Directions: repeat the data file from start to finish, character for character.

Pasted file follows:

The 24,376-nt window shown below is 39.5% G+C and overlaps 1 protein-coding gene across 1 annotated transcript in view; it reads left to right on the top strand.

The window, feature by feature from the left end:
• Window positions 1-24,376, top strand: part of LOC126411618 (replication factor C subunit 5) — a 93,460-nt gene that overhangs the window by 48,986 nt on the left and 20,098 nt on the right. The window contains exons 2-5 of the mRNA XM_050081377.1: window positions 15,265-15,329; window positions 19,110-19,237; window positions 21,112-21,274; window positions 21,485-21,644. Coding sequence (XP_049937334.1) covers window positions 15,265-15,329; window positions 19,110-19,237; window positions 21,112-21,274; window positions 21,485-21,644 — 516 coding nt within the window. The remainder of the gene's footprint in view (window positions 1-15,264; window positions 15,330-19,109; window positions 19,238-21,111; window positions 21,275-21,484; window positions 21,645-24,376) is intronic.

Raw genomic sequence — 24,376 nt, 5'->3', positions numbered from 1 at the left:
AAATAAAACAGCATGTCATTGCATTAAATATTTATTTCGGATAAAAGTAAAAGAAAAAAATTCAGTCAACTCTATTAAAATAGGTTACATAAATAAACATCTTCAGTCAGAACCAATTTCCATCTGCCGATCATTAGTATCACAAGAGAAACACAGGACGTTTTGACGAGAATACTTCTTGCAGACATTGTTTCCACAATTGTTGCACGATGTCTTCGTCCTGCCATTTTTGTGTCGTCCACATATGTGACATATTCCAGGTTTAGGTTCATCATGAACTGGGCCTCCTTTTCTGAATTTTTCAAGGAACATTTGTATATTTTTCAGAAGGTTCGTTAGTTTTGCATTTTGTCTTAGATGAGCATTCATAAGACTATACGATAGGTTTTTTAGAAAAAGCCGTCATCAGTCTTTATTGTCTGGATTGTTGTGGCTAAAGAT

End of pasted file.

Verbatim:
The 24,376-nt window shown below is 39.5% G+C and overlaps 1 protein-coding gene across 1 annotated transcript in view; it reads left to right on the top strand.

The window, feature by feature from the left end:
• Window positions 1-24,376, top strand: part of LOC126411618 (replication factor C subunit 5) — a 93,460-nt gene that overhangs the window by 48,986 nt on the left and 20,098 nt on the right. The window contains exons 2-5 of the mRNA XM_050081377.1: window positions 15,265-15,329; window positions 19,110-19,237; window positions 21,112-21,274; window positions 21,485-21,644. Coding sequence (XP_049937334.1) covers window positions 15,265-15,329; window positions 19,110-19,237; window positions 21,112-21,274; window positions 21,485-21,644 — 516 coding nt within the window. The remainder of the gene's footprint in view (window positions 1-15,264; window positions 15,330-19,109; window positions 19,238-21,111; window positions 21,275-21,484; window positions 21,645-24,376) is intronic.

Raw genomic sequence — 24,376 nt, 5'->3', positions numbered from 1 at the left:
AAATAAAACAGCATGTCATTGCATTAAATATTTATTTCGGATAAAAGTAAAAGAAAAAAATTCAGTCAACTCTATTAAAATAGGTTACATAAATAAACATCTTCAGTCAGAACCAATTTCCATCTGCCGATCATTAGTATCACAAGAGAAACACAGGACGTTTTGACGAGAATACTTCTTGCAGACATTGTTTCCACAATTGTTGCACGATGTCTTCGTCCTGCCATTTTTGTGTCGTCCACATATGTGACATATTCCAGGTTTAGGTTCATCATGAACTGGGCCTCCTTTTCTGAATTTTTCAAGGAACATTTGTATATTTTTCAGAAGGTTCGTTAGTTTTGCATTTTGTCTTAGATGAGCATTCATAAGACTATACGATAGGTTTTTTAGAAAAAGCCGTCATCAGTCTTTATTGTCTGGATTGTTGTGGCTAAAGAT